“Tart noir, the loose conglomerate of like-minded women writers, is now an anthology. For this collection Lauren Henderson and I commissioned original stories from 20 women writers, half US-based and half in the UK. We asked the authors to ‘push themselves’ – to go for something nastier or sexier or funnier or darker. We wanted them to write a story that perhaps their own editor wouldn’t usually let them get away with, just as long as it fell into the tart noir remit: maybe comedic, maybe violent, maybe sexual, definitely new-woman, neo-feminist, strong, smart and sharp. With not a dippy heroine walking into a dark cellar in sight. Not a lot of brave bloke heroes saving the day on the final page either. And so, my top 10 tart noir novels…”
1. Strawberry Tattoo by Lauren Henderson
Impossible not to have my co-editor in here, this is my personal favourite of Lauren’s Sam Jones series. Maybe it’s the New York setting, maybe it’s the best-girlfriend bonding, maybe the strawberry tattoo itself – certainly it’s also the cocktail quotient – but this is an ideal taster of the tart noir type.
2. Trixie Belden and the Mystery of the Emeralds by ‘Kathryn Kenny’ (the many books of this series were mostly ghost-written)
I was eight, bored senseless by the dull girls-following-boys of the Famous Five and Secret Seven, desperately searching for something with a real girl hero – and found it in Trixie Belden. She’s the anti-Nancy Drew. More than a little too loud-mouthed, unlikely to get through a chapter without falling into a pond, running into trouble, or being helped out by her crew of useful friends, Trixie was the my first girl hero. (And in retrospect, possibly the template for my own Saz Martin series!)
3. Hell’s Kitchen by Chris Niles
More New York, even weirder goings-on, Chris Nile’s usual slew of fantastic one-liners, and some strange stuff in the fridge. ‘Psycho’ for psychotics.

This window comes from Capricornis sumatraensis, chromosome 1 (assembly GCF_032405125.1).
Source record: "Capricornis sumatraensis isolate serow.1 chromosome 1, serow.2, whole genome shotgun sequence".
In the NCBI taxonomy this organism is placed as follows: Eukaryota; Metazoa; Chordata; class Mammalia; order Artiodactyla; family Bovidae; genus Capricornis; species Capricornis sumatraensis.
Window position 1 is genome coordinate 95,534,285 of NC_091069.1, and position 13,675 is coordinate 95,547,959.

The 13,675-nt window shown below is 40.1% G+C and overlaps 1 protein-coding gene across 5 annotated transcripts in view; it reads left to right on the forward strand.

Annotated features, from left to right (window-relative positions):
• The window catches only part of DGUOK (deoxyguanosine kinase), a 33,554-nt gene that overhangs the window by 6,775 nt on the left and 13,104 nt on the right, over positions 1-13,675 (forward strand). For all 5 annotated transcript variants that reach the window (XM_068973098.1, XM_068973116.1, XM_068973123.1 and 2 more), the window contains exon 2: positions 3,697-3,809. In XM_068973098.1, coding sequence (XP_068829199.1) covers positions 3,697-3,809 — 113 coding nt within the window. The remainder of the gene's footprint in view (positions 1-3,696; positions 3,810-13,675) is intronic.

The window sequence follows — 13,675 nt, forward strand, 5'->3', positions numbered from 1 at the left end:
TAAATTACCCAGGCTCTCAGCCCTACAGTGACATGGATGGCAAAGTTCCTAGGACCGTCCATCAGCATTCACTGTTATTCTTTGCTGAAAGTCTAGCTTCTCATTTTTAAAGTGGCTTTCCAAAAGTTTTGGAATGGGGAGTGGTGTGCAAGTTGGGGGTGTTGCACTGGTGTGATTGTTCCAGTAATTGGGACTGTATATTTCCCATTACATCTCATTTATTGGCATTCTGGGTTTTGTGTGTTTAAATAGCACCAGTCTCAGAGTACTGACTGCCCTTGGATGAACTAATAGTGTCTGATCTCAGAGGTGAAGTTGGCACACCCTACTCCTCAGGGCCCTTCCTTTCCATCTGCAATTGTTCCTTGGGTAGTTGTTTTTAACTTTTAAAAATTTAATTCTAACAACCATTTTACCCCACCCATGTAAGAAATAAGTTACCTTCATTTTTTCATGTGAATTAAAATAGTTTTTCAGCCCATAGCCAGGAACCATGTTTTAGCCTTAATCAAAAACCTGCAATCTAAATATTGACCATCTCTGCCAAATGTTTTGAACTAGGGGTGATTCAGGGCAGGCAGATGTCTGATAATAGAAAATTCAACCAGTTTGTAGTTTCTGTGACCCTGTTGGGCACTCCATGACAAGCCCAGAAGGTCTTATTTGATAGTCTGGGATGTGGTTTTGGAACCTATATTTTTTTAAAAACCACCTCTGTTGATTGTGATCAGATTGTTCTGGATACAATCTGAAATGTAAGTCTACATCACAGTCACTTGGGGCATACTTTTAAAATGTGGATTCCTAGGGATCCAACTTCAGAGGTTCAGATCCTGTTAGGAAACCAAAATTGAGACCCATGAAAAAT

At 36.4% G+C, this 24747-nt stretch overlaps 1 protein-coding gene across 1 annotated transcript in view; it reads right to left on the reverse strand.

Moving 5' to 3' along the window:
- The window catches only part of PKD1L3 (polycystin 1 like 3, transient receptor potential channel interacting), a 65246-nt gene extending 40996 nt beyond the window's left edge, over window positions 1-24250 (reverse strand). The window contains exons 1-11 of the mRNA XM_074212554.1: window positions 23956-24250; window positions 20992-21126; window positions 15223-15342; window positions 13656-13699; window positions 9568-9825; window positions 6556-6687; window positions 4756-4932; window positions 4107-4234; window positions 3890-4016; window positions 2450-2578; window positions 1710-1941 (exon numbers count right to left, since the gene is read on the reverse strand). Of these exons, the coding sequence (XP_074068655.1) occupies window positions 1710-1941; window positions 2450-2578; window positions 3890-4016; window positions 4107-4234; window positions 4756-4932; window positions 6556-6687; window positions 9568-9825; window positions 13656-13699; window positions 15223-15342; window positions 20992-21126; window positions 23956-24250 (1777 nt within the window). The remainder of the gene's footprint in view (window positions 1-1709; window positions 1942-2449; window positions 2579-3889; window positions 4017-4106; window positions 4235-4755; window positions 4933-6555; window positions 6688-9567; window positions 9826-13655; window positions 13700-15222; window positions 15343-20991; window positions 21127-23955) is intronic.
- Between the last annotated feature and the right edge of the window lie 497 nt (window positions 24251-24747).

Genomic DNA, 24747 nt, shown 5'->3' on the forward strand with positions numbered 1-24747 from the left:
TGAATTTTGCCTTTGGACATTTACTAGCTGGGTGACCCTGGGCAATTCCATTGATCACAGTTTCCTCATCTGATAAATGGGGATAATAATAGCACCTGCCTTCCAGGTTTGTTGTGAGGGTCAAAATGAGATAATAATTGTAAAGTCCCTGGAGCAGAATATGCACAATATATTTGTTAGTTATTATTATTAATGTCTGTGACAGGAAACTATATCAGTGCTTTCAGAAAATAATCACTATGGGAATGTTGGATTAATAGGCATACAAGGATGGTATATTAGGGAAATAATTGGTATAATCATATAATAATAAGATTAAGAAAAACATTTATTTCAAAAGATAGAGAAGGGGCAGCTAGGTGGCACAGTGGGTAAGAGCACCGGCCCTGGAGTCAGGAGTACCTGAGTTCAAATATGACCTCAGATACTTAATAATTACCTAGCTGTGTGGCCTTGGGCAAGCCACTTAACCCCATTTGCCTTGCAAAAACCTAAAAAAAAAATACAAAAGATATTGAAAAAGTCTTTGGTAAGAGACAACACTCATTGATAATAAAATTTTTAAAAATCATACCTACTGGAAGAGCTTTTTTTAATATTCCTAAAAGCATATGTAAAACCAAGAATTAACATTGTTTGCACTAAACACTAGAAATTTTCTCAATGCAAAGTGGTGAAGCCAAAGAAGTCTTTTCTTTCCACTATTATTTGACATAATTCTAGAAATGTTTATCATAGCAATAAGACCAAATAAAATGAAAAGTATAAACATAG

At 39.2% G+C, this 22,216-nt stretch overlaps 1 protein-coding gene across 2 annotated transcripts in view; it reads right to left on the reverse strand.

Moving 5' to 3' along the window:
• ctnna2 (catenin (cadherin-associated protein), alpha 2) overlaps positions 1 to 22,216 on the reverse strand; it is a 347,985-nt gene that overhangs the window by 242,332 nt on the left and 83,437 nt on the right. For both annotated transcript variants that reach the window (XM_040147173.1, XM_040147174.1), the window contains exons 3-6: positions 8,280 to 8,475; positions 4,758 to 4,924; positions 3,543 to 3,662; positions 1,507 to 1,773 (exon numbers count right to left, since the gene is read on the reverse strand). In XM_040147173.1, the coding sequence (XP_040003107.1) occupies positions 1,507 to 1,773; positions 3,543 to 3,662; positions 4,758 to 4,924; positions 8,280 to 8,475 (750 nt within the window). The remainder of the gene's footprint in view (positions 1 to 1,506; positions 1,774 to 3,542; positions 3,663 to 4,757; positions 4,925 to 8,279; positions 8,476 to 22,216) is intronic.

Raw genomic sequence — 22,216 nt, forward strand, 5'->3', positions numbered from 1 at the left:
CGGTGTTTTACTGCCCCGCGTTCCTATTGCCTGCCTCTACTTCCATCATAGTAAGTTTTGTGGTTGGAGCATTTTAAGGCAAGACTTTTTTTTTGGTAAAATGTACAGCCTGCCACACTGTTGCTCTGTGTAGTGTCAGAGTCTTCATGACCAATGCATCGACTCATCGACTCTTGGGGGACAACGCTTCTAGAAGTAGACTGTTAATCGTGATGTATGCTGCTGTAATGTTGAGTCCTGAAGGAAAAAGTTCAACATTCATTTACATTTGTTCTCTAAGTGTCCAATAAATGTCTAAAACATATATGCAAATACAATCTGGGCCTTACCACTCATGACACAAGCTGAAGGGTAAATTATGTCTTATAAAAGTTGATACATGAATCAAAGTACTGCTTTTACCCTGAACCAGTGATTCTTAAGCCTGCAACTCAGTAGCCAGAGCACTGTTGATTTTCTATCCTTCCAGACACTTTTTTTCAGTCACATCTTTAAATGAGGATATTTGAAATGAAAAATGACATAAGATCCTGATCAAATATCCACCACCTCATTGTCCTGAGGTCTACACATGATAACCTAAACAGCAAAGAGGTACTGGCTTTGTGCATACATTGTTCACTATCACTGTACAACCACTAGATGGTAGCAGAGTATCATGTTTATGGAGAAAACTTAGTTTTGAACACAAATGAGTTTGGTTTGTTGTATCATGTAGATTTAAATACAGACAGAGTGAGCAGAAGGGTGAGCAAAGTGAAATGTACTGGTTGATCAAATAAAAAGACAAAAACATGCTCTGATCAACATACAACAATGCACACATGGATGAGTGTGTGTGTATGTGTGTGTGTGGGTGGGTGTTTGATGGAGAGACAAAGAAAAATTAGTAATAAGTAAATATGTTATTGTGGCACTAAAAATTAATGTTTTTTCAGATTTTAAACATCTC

4. The Wire in the Blood by Val McDermid
Val calls herself the ‘old slapper of tart noir’ – she says this is because she’s been doing it the longest. I’d say it’s because she’s so good at it. The Wire in the Blood has all the tense toughness we expect from Val. And it’s really scary too.
5. Legwork by Katy Munger
Another of the core tarts noir, Katy Munger’s Casey Jones series stars a big woman in every sense of the word. Cynical, classic wise-cracking and very smart. Pretty damn funny too.
6. ReBecca by Vicki Hendricks (in Vox n’ Roll Fiction for the 21st Century, ed. Richard Thomas)
Not a novel, but a truly brilliant story, deservedly award-winning, and the perfect introduction to Vicki Hendricks’s wonderfully warped style.
7. Fingersmith by Sarah Waters
Suspense, passion and a quite shocking plot twist – if it’s possible to have the Victoriana version of tart noir, this is it.
8. Bucket Nut by Liza Cody
A gorgeously tough, hard, uncompromising heroine, in mean streets, with a fine sense of humour and impressive fists as well. Blessedly NOT a pretty, lithe, cute heroine.
9. Garnethill by Denise Mina
Denise Mina won the John Creasy Prize for best first crime novel with this debut, the beginning of an increasingly noir trilogy.
10. Manchester Slingback by Nicholas Blincoe
Because boys can be tarts too – especially dressed like that.